But at the other end, they continued to buzz, with the always-dangerous David then serving another warning shot in the 52nd minute, just narrowly finding his strong shot denied by a body in the box.
Then, in the 63rd minute, Stephen Eustaquio nearly had a moment to remember, making a great run forward before unleashing a strike, but his low rocket just sailed wide of Navas’s goal.
And then not long after, Buchanan, continuing a strong half, then had the best chance of the game for his team up to that point in the 73rd minute, as he got up nicely for a bouncing rebound, only finding himself denied by the crossbar on his attempt. On the ensuing rebound, Canada almost came close then, too, as Buchanan got a leg on the ball, but volleyed it just over.
The push wouldn’t stop there, either, as Richie Laryea then unleashed a powerful strike in the 82nd minute, one that looked goalbound, but he was just denied by the strong fists of Navas, who did well to react to the spin of the shot.
Then, David had another glorious opportunity in the 87th minute, as he flashed across the box to get off a nice header, and he did nearly everything right, but just didn’t do enough as his shot flashed off the post and went out.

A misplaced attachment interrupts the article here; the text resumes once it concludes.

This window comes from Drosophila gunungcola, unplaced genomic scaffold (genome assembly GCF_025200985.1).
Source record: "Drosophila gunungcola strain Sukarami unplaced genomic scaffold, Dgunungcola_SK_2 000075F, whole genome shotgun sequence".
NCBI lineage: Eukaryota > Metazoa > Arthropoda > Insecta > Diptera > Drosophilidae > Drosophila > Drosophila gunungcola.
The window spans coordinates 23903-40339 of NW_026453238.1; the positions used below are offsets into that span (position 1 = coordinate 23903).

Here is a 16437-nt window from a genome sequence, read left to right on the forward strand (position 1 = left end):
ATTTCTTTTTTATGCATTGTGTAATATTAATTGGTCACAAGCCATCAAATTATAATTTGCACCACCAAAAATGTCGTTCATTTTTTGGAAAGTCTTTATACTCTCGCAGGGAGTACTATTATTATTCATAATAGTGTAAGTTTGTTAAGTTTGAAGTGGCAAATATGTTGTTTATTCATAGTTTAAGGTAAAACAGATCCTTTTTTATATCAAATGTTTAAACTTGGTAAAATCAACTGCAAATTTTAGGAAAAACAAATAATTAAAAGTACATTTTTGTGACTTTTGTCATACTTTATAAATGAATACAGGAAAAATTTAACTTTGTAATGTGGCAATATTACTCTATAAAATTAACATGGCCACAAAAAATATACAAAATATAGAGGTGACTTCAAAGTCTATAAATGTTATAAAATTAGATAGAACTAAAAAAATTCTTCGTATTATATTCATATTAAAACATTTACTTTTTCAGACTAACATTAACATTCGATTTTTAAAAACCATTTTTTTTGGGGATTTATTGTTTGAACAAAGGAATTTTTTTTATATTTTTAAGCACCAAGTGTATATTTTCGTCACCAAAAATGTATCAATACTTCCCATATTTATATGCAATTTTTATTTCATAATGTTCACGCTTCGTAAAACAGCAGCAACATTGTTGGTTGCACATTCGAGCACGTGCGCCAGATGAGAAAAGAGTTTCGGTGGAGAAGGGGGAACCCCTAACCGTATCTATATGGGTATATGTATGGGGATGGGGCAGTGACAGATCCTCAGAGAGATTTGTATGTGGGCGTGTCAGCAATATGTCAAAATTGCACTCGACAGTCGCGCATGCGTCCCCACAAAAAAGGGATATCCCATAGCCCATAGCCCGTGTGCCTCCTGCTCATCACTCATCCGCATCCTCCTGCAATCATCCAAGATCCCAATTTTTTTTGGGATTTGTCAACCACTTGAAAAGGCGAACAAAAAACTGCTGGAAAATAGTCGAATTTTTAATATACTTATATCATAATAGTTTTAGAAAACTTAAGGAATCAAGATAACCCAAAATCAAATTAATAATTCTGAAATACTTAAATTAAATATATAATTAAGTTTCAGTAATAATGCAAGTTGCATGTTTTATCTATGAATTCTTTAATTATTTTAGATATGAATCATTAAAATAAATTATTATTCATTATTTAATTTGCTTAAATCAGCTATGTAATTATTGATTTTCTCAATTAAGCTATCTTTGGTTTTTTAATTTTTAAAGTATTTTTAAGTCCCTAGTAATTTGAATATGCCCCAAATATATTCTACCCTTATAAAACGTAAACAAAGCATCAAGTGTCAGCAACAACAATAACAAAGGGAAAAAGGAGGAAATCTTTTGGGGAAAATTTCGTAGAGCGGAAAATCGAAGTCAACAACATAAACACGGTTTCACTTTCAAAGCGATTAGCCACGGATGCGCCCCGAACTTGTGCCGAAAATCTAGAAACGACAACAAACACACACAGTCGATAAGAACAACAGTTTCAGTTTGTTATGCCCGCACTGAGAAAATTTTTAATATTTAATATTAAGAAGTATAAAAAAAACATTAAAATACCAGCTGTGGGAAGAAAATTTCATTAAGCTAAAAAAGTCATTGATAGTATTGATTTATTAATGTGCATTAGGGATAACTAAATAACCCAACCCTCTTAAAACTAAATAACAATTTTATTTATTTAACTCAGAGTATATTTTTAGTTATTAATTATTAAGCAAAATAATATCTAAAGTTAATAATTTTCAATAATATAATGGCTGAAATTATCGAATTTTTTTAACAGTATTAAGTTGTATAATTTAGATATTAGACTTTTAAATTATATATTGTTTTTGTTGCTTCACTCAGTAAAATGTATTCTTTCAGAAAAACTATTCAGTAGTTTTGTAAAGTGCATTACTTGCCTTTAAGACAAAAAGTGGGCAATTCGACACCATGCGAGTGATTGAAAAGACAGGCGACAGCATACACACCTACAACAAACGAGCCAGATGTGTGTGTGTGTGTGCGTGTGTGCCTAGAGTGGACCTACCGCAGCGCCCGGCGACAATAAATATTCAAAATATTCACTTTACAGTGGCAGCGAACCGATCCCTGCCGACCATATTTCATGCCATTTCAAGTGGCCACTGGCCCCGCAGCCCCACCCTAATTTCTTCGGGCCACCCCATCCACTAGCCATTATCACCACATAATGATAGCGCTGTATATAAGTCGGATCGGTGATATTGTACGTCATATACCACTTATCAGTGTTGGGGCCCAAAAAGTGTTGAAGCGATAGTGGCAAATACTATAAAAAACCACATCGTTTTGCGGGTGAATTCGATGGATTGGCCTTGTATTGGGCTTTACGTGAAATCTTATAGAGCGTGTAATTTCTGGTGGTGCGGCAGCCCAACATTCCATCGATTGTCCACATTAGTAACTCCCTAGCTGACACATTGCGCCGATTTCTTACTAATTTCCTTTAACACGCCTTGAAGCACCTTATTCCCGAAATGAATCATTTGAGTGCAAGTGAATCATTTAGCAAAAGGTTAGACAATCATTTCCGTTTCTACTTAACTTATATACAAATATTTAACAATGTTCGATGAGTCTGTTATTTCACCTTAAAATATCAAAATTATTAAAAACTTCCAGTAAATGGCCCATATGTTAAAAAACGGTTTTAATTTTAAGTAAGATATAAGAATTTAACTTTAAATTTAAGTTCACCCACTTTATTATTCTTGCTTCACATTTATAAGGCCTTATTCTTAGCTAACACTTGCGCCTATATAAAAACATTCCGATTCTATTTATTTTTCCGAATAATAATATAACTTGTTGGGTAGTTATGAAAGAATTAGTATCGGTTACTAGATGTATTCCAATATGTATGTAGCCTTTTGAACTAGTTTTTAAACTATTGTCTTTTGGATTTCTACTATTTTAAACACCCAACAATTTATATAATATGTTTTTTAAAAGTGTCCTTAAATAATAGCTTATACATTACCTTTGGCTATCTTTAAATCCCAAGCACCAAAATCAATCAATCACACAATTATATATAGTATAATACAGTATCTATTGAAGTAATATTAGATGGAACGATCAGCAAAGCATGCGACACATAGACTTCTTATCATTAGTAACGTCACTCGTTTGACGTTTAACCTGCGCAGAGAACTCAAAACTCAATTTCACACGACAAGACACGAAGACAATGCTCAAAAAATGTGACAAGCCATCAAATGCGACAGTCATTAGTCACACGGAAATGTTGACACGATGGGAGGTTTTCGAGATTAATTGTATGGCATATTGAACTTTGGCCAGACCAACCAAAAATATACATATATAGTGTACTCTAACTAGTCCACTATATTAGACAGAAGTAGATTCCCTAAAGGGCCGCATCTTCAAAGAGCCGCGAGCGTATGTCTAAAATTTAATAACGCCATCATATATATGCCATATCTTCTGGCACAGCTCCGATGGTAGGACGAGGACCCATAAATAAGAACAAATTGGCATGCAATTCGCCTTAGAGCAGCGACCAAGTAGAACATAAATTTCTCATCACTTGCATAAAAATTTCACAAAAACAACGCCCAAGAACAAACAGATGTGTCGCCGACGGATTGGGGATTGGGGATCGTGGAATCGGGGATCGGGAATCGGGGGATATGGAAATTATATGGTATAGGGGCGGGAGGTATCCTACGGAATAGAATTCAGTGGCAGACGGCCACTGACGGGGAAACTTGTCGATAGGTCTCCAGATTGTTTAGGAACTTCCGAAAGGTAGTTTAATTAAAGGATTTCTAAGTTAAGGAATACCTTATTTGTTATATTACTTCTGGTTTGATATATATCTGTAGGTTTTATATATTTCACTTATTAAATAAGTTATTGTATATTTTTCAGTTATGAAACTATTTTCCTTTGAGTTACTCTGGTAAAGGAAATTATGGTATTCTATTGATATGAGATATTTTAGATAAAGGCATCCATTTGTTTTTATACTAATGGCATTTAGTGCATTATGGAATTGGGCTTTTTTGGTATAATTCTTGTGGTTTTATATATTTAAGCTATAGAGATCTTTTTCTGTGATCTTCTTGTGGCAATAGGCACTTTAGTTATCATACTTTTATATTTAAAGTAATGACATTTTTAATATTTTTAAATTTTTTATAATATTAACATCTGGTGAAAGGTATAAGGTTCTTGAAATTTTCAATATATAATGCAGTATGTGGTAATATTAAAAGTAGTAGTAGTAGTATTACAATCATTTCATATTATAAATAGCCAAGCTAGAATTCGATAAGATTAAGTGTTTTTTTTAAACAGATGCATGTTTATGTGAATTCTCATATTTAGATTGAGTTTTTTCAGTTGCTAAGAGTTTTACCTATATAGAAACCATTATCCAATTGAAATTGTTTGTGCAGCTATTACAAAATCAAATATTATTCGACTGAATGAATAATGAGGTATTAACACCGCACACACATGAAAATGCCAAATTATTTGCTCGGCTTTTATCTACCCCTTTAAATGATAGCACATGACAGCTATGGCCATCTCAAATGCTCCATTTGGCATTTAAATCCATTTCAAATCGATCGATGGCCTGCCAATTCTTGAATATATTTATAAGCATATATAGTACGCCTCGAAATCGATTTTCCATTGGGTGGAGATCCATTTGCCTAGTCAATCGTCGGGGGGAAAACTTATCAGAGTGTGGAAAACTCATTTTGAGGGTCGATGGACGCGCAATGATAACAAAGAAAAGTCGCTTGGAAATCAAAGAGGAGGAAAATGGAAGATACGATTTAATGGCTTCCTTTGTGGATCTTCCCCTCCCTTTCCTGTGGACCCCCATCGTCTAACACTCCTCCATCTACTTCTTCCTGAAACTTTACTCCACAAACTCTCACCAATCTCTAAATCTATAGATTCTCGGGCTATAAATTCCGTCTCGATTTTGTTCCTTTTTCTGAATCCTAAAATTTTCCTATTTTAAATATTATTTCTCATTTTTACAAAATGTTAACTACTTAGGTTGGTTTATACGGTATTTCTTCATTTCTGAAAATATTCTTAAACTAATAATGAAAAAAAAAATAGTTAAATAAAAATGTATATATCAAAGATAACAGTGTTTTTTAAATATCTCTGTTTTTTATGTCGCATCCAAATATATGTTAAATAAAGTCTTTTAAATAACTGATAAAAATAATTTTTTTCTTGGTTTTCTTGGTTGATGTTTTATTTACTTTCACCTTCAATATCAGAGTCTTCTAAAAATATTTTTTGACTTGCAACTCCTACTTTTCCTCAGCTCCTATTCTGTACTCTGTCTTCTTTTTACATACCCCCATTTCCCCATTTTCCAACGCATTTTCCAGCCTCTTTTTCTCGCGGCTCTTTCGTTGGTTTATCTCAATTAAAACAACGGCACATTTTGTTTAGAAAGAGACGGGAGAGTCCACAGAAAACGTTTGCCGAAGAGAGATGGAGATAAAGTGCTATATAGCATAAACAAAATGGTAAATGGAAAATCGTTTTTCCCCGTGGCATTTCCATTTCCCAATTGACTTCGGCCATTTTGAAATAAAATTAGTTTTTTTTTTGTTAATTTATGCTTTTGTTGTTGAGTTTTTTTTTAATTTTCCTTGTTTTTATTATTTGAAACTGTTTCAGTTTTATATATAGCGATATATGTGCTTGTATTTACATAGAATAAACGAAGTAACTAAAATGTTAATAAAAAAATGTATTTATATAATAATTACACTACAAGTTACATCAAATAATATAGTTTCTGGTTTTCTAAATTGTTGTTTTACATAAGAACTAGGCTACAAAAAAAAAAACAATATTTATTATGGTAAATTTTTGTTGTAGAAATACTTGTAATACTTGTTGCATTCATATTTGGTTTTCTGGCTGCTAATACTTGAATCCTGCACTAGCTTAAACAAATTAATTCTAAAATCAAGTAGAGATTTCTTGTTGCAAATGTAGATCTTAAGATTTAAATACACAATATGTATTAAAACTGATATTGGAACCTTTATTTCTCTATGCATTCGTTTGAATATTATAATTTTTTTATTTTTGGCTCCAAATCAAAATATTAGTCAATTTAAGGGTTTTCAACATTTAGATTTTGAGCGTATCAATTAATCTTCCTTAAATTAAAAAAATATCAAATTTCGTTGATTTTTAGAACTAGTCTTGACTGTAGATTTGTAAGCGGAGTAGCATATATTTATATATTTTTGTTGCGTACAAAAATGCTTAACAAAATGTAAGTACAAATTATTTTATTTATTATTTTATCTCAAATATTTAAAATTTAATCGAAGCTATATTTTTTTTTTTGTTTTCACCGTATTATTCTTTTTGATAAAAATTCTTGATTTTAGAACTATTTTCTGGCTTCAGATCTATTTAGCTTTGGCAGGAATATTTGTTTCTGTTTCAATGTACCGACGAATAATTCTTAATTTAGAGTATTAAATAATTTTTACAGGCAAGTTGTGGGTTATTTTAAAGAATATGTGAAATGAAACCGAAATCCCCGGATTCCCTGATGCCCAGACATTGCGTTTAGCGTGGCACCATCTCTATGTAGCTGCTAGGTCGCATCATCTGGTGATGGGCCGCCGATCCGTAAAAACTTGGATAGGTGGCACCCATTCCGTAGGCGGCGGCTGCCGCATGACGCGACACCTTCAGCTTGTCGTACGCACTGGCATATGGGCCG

But from there, it’d be all that Canada would be able to muster on their push, as Costa Rica did well to lock things down for the rest of the way, able to grind out the result. As shown by the slew of Canadian chances, it wasn’t easy for them, but ultimately, the Ticos did what they needed to do in order to win, putting up a veteran performance.
And that’s CONCACAF sometimes. Teams just seem to find a way in some games, and Costa Rica is a team that seems to just thrive in chaos, always doing their best when their backs are up against the wall, as it was heading into his game.
So considering that with this win, they’re now back into the top 4, putting themselves in a playoff spot in the process, this was just the latest example of that, especially considering that a loss could’ve all but ended their hopes.